The helmet shown in FIGS. 1 and 2 is an integral helmet provided on the front with an element 1 for protecting the lower part of the face and in particular the chin.
The protecting element 1 is constituted by a curvilinear section generally disposed at a short distance from the mouth and downwardly defining an opening or window capable of being obturated by a visor V as shown in FIG. 5.
The system of the invention is intended to actuate this visor V.
To that end, the system includes a motoring system M powered by an electric source (battery, batteries . . . ) B (cf. FIG. 3) making it possible to move the visor V between an upper position of opening and a lower position of closure of the window.
The system of the invention is intended to actuate this visor.
To that end, the system includes a motoring system M powered by an electric source (battery, batteries . . . ) B (cf. FIG. 3) making it possible to move the visor between an upper position of opening and a lower position of closure of the window.
The motoring system M and the electric source B are integrated in the lining material (foam . . . ) of the rigid shell forming the structure of the helmet and are therefore not visible, this preserving the overall aesthetic appearance.
The motoring system M is coupled to an electronic control circuit C likewise mounted inside the envelope of the helmet.
The control circuit C is activated by electrical connection of a mobile part of the face (chin, lips . . . ) or of the tongue with at least one electrode 2, connected to said circuit and disposed in the protection element 1 located opposite the mouth.
In the embodiment of FIG. 1, the device of the invention comprises three high-impedance and low-current electrodes 2 a, 2 b, 2 c. the end electrodes 2 a, 2 c are thus capable of being short-circuited by direct contact, for example with the helmet wearer's tongue L, while the central electrode 2 b is connected to the ground of the circuit.
These three electrodes are electrically connected to an electronic circuit C of the type shown in FIG. 3, where connection to the motoring system M is effected via inverter CMOS amplifiers A in series and transistors T mounted in bridge form.
Closure of the circuit C brings about supply of the motoring system M and displacement of the visor by causing a very low direct current to pass via the tissues of the tongue.
In the embodiment of FIG. 2, the system comprises at least one, and here two, free electrodes 2 a, 2 b each connected, on the one hand, to a capacitor K of the control circuit C and intended to be connected, on the other hand, to a mobile part of the face or to the tongue L by direct electrical contact or electrostatic influence by producing a capacitive effect. The two electrodes 2 a, 2 b correspond respectively to the rise and descent of the visor of the helmet.
In that case , the electrode is so-called “in the air ” and the capacitor K does not deliver any current in the absence of any electrical coupling of the electrode with another conducting element.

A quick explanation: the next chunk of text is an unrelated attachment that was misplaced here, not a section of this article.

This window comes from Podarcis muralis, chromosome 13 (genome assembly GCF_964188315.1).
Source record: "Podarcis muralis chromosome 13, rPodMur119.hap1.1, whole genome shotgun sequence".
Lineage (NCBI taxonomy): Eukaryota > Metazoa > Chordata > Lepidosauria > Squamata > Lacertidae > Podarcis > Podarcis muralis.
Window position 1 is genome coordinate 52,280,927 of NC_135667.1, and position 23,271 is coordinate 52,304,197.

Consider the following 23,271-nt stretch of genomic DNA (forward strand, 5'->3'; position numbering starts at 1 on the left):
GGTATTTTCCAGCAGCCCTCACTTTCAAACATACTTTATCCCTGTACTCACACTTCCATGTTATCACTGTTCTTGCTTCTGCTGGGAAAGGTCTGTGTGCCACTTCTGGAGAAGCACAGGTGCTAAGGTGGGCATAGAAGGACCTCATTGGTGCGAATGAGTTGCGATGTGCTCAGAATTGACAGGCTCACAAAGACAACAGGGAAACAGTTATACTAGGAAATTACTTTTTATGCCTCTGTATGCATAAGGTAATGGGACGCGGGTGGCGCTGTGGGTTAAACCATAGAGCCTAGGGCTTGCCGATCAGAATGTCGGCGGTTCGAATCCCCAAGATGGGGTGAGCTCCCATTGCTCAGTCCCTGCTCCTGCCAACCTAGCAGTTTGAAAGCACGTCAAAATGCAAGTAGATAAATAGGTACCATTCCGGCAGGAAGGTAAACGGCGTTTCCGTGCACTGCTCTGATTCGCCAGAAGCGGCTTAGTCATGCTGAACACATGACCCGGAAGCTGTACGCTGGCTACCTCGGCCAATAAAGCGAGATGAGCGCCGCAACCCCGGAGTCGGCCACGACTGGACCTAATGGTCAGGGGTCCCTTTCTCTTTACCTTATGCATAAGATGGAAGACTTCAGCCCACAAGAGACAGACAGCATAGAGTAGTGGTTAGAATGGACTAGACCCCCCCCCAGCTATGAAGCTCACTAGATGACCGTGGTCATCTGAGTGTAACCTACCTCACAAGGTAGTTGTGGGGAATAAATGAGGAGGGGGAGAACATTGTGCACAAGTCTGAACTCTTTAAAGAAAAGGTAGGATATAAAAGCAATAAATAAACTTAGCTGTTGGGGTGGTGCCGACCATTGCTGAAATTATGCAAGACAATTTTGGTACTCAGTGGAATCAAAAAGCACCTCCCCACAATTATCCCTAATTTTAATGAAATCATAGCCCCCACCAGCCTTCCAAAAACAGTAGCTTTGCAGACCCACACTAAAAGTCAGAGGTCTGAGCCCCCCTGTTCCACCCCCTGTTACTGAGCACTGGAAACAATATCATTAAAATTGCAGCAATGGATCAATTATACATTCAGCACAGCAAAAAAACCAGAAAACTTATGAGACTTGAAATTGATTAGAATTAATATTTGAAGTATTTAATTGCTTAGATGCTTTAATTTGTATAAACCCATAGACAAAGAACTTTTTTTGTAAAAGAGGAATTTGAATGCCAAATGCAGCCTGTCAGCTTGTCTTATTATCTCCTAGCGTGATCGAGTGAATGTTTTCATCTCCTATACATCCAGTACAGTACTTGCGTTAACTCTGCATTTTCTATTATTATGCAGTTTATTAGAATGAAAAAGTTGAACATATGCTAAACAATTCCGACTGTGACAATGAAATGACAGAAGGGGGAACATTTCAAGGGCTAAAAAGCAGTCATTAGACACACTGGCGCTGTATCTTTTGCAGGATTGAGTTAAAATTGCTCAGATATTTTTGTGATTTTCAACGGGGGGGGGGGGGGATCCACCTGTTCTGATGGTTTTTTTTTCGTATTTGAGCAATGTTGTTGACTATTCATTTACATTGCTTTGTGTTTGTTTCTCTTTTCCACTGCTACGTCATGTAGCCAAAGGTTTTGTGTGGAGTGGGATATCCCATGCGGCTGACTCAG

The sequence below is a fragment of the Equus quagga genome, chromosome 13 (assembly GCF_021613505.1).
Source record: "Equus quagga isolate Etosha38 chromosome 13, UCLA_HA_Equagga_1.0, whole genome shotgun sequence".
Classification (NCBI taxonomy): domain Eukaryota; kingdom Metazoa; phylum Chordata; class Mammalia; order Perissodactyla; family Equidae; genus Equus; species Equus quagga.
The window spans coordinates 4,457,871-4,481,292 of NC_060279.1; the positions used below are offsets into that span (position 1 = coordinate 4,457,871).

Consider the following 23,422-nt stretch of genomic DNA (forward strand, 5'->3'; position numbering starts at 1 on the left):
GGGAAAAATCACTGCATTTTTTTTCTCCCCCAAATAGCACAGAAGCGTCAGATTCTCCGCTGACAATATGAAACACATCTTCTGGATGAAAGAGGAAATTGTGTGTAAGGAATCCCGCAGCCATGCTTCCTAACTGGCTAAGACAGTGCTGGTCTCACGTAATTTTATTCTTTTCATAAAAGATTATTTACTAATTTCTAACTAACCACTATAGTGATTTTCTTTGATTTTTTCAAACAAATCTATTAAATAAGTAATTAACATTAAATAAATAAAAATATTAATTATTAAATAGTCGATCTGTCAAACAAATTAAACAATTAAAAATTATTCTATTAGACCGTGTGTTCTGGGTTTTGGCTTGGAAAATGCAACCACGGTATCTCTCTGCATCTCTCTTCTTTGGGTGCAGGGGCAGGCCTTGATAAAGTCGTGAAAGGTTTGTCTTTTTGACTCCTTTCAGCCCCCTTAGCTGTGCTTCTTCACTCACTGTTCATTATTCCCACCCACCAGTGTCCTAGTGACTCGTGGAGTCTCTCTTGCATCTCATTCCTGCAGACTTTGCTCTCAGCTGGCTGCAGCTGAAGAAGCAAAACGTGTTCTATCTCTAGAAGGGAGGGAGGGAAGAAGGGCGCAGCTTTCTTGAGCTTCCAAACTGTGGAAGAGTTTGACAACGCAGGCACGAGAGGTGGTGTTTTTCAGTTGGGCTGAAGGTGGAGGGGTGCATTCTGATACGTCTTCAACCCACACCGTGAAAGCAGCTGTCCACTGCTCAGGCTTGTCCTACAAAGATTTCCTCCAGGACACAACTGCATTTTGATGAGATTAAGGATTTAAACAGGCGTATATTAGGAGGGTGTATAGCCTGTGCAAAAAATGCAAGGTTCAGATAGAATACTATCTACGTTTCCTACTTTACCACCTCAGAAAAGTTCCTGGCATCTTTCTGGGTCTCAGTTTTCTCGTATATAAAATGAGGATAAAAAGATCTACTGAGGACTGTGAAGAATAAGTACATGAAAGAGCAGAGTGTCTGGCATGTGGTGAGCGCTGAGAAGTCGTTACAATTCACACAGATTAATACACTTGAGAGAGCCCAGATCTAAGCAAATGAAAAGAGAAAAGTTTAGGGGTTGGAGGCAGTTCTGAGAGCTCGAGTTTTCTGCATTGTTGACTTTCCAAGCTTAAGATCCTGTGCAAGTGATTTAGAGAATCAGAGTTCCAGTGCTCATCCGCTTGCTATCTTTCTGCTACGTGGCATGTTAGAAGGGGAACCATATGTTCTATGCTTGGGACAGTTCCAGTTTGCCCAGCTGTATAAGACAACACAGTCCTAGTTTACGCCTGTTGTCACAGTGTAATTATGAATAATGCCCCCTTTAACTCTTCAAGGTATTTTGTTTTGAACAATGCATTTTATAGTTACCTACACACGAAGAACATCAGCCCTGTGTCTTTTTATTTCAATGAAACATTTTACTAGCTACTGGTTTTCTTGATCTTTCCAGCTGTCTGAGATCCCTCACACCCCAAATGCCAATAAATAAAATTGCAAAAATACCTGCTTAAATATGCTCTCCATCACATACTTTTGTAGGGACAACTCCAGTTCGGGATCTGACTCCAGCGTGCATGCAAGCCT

Any insulated conducting mass such as that of the human body can be considered as a reservoir of electrons capable of ensuring, by contact with an electrode which is in the air and even by simple electrostatic “influence”, a leakage of current through the capacitor to which this mass is connected.
If the capacitor is supplied with alternating current (about 100 kilohertz for usual applications), this current can be transformed by rectification into direct current and the actuation device of the invention can thus be made to operate.
FIGS. 4A and 4B show two variant electronic assemblies intended to be used in a control circuit in capacitive mode.
These assemblies use a passage of current through a capacitor K and generate a continuous signal S translating the leakage of current. This signal S is then processed by a complementary electronic assembly equivalent to that of FIG. 3.
The assembly of FIG. 4b uses the principle of the critical mismatching of an oscillating circuit.
The motoring system M is triggered by the damping of an oscillation due to a change of frequency of the alternating current.
This frequency change is generated by connection to the oscillating circuit of an additional electric capacitor formed here by the human body.
It will be apparent to those skilled in the art that other modifications to and variations of the above-described techniques are possible without departing from the inventive concepts disclosed herein. Accordingly, the invention should be viewed as limited solely by the scope and spirit of the appended claims.
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|US4130803 *||May 4, 1977||Dec 19, 1978||Thompson Kenneth L||Radio equipped protective helmet|
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|CH660956A5||Title not available|
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|FR2153395A1||Title not available|
|FR2438229A1||Title not available|
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|GB2014432A||Title not available|
|Citing Patent||Filing date||Publication date||Applicant||Title|
|US6877169 *||Aug 2, 2002||Apr 12, 2005||Jean-Noel Acquaviva||Windbreak eye shield|
|US7080414||Jan 8, 2004||Jul 25, 2006||Montero Fabian||Motorcycle helmet windshield control system and method|
|US7086096||Nov 26, 2003||Aug 8, 2006||Montero Fabian||Motorcycle helmet windshield control system and method|
|US8044766||Oct 31, 2006||Oct 25, 2011||North Carolina State University||Tongue operated magnetic sensor based wireless assistive technology|
|US20030028953 *||Aug 2, 2002||Feb 13, 2003||A. Jean-Noel Acquaviva||Windbreak eye shield|
|US20070283485 *||Jun 9, 2006||Dec 13, 2007||Hsien-Hao Tseng||Wiper device for safety helmet|
|US20100007512 *||Oct 31, 2006||Jan 14, 2010||Maysam Ghovanloo||Tongue Operated Magnetic Sensor Based Wireless Assistive Technology|
|U.S. Classification||2/424, 340/4.11|
|Feb 25, 2003||CC||Certificate of correction|
|Sep 15, 2005||FPAY||Fee payment|
Year of fee payment: 4
|Oct 15, 2009||FPAY||Fee payment|
Year of fee payment: 8
|Nov 22, 2013||REMI||Maintenance fee reminder mailed|
|Apr 16, 2014||LAPS||Lapse for failure to pay maintenance fees|
|Jun 3, 2014||FP||Expired due to failure to pay maintenance fee|
Effective date: 20140416